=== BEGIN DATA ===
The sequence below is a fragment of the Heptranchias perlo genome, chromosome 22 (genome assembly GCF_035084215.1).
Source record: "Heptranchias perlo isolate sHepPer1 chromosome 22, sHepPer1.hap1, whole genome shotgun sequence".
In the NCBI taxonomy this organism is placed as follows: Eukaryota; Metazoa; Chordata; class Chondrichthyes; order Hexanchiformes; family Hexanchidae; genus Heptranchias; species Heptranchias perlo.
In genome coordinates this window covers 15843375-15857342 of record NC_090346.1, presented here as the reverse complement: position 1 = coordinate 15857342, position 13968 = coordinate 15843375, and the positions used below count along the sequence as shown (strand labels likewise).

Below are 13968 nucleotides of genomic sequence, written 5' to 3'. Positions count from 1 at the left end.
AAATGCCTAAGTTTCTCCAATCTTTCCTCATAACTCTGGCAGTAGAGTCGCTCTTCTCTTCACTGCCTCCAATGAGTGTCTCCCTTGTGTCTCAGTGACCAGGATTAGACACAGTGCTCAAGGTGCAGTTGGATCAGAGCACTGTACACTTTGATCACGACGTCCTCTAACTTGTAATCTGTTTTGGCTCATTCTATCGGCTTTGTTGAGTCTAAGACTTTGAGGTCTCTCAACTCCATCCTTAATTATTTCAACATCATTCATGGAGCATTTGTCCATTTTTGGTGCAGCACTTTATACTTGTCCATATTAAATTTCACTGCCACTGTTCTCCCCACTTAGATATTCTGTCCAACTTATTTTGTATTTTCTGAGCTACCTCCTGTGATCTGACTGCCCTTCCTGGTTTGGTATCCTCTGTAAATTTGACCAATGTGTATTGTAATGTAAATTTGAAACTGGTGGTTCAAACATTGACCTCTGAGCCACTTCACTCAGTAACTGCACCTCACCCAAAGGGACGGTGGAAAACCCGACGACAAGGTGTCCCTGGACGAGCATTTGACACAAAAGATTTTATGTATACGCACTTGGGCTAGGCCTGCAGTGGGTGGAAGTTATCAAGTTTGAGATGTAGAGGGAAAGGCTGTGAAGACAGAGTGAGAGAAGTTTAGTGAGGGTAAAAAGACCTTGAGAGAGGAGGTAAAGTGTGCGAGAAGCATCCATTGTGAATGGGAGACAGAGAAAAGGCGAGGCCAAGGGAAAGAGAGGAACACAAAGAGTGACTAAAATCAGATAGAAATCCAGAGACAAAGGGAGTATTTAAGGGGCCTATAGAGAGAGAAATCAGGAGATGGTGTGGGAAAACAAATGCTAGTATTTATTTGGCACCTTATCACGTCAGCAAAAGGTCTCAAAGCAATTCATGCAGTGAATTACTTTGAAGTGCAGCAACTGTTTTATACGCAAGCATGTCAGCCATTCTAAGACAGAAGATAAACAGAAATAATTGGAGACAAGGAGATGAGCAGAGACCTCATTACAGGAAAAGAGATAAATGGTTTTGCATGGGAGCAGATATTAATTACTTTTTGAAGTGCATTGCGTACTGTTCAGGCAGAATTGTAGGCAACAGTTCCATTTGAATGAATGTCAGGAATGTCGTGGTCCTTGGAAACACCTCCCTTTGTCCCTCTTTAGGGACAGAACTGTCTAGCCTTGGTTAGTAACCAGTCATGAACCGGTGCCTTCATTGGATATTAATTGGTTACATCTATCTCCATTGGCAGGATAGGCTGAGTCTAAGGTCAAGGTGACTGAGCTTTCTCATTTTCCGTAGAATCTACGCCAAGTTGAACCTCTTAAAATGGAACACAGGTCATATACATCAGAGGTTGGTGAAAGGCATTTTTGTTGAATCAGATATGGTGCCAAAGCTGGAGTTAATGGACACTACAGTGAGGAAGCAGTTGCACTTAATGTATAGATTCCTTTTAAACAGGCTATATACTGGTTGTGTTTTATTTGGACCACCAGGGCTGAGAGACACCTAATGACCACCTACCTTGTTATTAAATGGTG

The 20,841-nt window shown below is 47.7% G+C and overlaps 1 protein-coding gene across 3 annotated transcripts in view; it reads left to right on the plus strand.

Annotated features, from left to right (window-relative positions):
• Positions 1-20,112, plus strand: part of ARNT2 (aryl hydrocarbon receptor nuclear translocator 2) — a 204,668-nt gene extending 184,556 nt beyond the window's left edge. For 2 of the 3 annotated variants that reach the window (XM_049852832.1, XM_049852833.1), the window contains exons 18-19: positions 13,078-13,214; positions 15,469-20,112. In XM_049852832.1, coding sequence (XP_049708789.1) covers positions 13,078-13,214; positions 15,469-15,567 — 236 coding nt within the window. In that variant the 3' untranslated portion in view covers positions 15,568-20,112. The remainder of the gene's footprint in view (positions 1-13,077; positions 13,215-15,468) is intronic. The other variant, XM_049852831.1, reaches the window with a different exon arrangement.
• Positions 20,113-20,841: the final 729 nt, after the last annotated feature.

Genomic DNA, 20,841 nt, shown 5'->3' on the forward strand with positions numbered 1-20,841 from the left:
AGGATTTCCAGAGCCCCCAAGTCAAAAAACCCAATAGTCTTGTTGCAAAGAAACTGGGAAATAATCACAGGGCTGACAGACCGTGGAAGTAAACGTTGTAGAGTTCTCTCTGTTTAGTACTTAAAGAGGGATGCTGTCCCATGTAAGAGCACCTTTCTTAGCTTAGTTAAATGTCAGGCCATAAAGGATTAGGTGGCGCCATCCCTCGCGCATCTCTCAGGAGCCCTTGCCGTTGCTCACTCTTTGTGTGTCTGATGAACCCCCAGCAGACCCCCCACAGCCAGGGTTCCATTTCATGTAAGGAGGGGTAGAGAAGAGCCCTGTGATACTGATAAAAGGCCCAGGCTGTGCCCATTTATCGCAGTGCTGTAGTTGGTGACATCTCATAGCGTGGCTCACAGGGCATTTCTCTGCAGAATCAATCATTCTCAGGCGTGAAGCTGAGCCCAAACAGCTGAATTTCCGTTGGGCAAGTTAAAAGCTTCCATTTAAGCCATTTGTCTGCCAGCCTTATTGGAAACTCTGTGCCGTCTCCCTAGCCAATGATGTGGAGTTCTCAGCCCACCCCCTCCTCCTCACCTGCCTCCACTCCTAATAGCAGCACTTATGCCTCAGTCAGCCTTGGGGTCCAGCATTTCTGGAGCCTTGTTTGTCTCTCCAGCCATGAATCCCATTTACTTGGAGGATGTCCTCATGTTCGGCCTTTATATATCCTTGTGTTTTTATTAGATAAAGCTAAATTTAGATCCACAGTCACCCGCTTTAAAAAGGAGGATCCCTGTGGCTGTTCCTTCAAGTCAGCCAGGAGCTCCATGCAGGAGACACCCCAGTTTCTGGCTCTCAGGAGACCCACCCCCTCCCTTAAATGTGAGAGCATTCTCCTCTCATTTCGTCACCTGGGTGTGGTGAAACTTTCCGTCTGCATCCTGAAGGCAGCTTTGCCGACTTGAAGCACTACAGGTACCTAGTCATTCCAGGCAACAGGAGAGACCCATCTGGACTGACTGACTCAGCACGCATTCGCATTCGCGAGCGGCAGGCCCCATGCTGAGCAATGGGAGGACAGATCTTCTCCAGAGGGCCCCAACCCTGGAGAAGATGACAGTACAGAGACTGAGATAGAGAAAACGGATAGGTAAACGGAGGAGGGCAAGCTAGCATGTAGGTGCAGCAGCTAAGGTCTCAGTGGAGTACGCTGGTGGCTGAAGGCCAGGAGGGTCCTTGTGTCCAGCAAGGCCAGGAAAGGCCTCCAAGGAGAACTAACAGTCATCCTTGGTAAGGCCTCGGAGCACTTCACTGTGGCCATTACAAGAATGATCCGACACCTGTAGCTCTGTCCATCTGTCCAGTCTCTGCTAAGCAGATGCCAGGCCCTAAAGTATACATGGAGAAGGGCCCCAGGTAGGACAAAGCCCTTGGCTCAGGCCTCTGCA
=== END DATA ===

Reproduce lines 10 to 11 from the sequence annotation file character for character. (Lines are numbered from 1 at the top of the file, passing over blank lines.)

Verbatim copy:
• Positions 20,113-20,841: the final 729 nt, after the last annotated feature.

Genomic DNA, 20,841 nt, shown 5'->3' on the forward strand with positions numbered 1-20,841 from the left: